Scotland was cold.  Trust me to pick the coldest spell they’d had there for years.  When I got into my friends’ car I was told the temperature was -14 oC!  The roads were …. um …. interesting and there was lot of hue and cry about how badly the gritting operation had been managed.  It was a good job I didn’t decide to go to Edinburgh because it was even worse there according to the news.  I had a great time though and my friends kept me entertained, including a visit on the last day to Lomond Shores again.

The birds were standing on ice as Loch Lomond was frozen.  By this time everywhere had started to thaw although according to the news the snow is back in Scotland now.  We have it here today too and I may have to sneak out with my camera in a bit.

While I was in Scotland we had to have two cows put down and the calves were ill!  It turns out that all these incidents were related to the cold.  The water tanks in the calf-shed froze hard and despite Daniel taking buckets of water into them they became dehydrated and began to pee what looked like blood.  It’s a good job I wasn’t here as I would have truly panicked, but I think the boys did a good job of that for me.  The vet was called and medicine was dispensed, and at the moment they all seem to be back to normal.

Our last Alexandra to calve had twins at the beginning of this week.  Gordon was disappointed even though they’re both adorable (and friesian).  One is male, the other female.  We’ve decided to keep the female even though she may not be able to reproduce.  Alistair (the vet) says he should be able to check whether she has what she’s supposed to have in the way of reproductive organs, but not until she’s about twelve months old.

This photo’s for no other reason that I really like it.  It was taken a few mornings ago when the mist was still heavy.

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Sunday 5 December 2010

Alistair the vet told Gordon he could take Milly’s stitches out last Tuesday following her caesarian.  Of course we were going to Alex’s graduation ceremony then so it didn’t get done.  Since Tuesday Gordon’s been chasing her around with a knife and a pair of pliers to hold the knots, but she’s refused to stand still enough.  I’m not surprised really: after all, why would she?  It did surprise me that nobody attempted to remove them in the parlour while she was distracted by a feeder full of cattle cake, but this morning when I milked I thought I’d have a go.  She came in at the front so the next cow stood against her to stop her from going into reverse (we have a herringbone parlour), I dragged the steps over (we also milk from a ‘pit’ which means the cow’s udder is at about chest level) and leaned against her to cut the stitches.  Apart from peering around curiously to see what I was up to she was as good as gold and I managed to get them all out one at a time.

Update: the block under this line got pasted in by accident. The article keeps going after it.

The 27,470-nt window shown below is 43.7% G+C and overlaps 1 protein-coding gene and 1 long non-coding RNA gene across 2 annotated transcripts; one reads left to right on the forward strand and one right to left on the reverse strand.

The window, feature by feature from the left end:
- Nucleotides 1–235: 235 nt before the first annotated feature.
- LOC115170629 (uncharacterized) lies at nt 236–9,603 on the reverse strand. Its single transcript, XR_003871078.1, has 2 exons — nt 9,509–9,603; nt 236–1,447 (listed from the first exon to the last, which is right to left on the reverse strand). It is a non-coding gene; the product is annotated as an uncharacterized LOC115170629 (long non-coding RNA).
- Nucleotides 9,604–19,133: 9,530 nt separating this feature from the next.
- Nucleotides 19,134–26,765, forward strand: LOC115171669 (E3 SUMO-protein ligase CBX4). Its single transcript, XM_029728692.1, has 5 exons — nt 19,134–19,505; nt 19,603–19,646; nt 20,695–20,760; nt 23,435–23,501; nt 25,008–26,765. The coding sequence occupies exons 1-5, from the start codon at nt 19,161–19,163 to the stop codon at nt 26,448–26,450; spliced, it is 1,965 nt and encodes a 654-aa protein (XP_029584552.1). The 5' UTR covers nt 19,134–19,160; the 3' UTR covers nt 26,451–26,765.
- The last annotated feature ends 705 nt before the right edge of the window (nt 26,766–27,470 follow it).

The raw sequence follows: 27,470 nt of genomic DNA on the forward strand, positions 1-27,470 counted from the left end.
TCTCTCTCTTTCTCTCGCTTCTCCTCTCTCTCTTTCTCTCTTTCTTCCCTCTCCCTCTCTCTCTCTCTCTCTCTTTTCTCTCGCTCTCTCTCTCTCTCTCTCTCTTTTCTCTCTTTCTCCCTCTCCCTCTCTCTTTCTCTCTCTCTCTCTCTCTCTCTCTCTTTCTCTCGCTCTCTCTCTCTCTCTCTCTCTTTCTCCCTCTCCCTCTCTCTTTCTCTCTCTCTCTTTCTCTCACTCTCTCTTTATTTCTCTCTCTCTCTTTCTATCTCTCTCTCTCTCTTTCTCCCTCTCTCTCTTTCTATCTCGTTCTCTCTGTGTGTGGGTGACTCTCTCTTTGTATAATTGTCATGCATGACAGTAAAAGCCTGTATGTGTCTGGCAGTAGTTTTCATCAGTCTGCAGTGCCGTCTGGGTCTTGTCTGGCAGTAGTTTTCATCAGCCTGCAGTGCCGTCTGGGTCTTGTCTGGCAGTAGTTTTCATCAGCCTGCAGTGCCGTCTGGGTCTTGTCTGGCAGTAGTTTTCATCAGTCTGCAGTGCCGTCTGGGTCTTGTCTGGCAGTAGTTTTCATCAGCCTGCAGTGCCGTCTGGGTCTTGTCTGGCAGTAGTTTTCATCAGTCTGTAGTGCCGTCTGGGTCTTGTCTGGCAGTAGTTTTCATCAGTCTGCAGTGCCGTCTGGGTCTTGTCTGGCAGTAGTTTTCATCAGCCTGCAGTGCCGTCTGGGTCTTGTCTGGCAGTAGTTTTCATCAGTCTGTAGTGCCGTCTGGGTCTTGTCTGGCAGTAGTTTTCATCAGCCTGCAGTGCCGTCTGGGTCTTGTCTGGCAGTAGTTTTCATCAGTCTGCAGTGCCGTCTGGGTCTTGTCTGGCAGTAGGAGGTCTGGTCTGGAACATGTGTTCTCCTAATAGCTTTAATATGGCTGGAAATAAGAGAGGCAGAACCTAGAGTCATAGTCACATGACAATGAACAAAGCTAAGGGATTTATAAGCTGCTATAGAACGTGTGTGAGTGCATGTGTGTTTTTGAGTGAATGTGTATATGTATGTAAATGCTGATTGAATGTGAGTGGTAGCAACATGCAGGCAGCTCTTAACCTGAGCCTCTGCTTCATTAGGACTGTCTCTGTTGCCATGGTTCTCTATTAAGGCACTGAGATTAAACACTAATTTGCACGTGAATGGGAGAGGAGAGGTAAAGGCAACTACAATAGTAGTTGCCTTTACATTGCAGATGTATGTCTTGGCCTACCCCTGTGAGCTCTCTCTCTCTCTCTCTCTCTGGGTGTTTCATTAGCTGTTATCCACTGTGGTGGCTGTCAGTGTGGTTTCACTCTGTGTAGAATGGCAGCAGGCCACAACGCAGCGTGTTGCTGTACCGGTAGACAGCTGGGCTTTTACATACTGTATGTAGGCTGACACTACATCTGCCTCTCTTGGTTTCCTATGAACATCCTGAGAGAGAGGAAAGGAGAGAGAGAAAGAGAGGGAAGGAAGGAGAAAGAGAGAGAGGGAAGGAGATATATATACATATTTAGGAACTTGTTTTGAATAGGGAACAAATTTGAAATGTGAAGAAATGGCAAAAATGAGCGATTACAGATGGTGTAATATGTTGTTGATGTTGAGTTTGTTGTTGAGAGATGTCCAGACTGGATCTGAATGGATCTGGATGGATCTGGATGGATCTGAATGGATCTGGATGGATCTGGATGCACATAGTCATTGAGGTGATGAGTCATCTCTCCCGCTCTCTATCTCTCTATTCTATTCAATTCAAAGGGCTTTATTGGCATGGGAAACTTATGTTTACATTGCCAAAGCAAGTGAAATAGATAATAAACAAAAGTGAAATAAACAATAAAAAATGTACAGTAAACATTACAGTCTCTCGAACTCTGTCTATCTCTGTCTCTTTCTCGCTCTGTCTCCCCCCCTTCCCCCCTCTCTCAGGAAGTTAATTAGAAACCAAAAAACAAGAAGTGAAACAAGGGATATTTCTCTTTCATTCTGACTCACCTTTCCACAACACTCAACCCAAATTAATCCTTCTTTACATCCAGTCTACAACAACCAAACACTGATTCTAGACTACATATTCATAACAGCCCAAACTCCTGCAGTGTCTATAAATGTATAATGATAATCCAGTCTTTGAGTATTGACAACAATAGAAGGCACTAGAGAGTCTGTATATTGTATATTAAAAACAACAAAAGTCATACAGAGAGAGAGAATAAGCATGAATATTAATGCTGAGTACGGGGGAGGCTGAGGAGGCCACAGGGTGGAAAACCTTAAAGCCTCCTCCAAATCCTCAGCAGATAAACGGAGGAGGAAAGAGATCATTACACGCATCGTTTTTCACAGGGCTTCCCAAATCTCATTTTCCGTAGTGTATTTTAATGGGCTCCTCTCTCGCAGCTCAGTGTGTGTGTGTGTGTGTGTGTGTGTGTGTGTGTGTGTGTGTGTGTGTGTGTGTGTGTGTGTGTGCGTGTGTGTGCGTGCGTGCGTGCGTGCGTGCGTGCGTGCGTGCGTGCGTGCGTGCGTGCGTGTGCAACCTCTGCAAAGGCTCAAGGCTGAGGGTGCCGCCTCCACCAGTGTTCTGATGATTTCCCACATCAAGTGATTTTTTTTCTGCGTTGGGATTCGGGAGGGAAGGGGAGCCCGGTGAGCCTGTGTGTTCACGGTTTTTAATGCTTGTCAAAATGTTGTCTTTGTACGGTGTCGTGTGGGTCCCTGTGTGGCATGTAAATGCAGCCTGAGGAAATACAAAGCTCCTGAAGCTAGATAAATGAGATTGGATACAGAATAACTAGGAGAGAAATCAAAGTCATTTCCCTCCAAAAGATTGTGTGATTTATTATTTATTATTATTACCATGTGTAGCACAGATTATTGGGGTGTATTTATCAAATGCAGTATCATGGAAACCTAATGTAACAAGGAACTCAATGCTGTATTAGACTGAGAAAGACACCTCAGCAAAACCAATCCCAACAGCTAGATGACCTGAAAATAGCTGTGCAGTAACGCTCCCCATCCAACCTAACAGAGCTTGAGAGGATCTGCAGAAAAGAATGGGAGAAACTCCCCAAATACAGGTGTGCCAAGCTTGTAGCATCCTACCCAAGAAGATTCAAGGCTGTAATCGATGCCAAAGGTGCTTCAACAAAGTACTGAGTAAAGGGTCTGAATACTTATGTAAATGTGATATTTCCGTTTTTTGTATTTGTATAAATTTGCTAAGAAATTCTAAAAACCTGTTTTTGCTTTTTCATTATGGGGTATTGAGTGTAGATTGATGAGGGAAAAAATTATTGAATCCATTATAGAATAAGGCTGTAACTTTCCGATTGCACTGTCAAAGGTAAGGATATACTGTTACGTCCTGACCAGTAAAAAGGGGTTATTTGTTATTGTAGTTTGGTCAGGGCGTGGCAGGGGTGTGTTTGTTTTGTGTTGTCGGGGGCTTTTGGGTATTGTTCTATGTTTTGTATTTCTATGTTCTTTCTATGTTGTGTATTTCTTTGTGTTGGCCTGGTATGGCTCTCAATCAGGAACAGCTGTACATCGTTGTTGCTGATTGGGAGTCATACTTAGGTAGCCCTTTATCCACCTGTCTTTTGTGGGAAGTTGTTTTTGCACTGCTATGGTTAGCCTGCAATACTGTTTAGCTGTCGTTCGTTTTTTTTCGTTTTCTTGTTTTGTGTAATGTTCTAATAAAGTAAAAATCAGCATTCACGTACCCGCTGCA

After milking I had a visit from my friend Julie (KC’s Court) as her husband and a friend were off to a fair.  She doesn’t drive so he drops her off on the way and picks her up on the way back, which works quite well.  She pointed out a few weeks ago that she’d never actually met any of our cows so she came out with me while I fed the calves, then I took her to meet Ferdinand, the dry cows and the rest of the herd.  The conditions weren’t perfect as the yard is still icy in patches but both of us made it back to the warmth of the house without getting too dirty.  She stayed until about two and we had a good old catch-up.

This evening has been wasted trying to update my mobile phone via the computer, something I’m told is ‘really easy’ but I can’t get it to work!  I went into the O2 shop in Taunton a week or so ago to see if they’d upgrade it for me, but apparently since the EU decreed all mobile phone chargers had to be the same size so they were universal (brilliant idea) they’d “thrown away” all their old cables.  I felt this was a little short-sighted since a lot of people don’t have brand-new phones – well, the non-teenagers in the world don’t – and he suggested that next time I visited I could bring my own cable and they could do it in a flash!  Oh, OK, I’ll just make the forty-mile round trip for that then, shall I?  On the way home from Taunton I thought I’d try the O2 shop in Bridgwater as it is closer to where I live, but according to the girl I spoke to there they’d got rid of their computers so could send the phone away (10-14 days) but couldn’t do it in the shop.  For goodness sake people, all I want is a software update to make it run better.

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Wednesday 1 December 2010

We made it to Cheltenham yesterday despite the icy conditions and predicted snow flurries with Gordon driving fairly sedately along the motorway.  We picked up Alex and Stephanie who had walked around to Alex’s house and took them both to lunch before making our way to Cheltenham Racecourse.  Alex disappeared off to be ‘gowned’ while we waited with a cup of coffee and I must admit to having a real swell of pride when she came back in her robes.

The ceremony started at 3.30 pm and finished around about 5-ish but considering about six hundred graduates crossed the stage to shake hands with the Bishop of Gloucester I thought that was pretty good going.  The whole procedure ran smoothly with groups either sitting, getting into position, entering the stage, leaving again or returning to their seats.

Afterwards we took the girls to their respective homes and came home ourselves, arriving here at 7.15 pm.  It was a long day, but well worth going to see my gorgeous girl getting her certificates.  Steph’s turn next, but not for three years!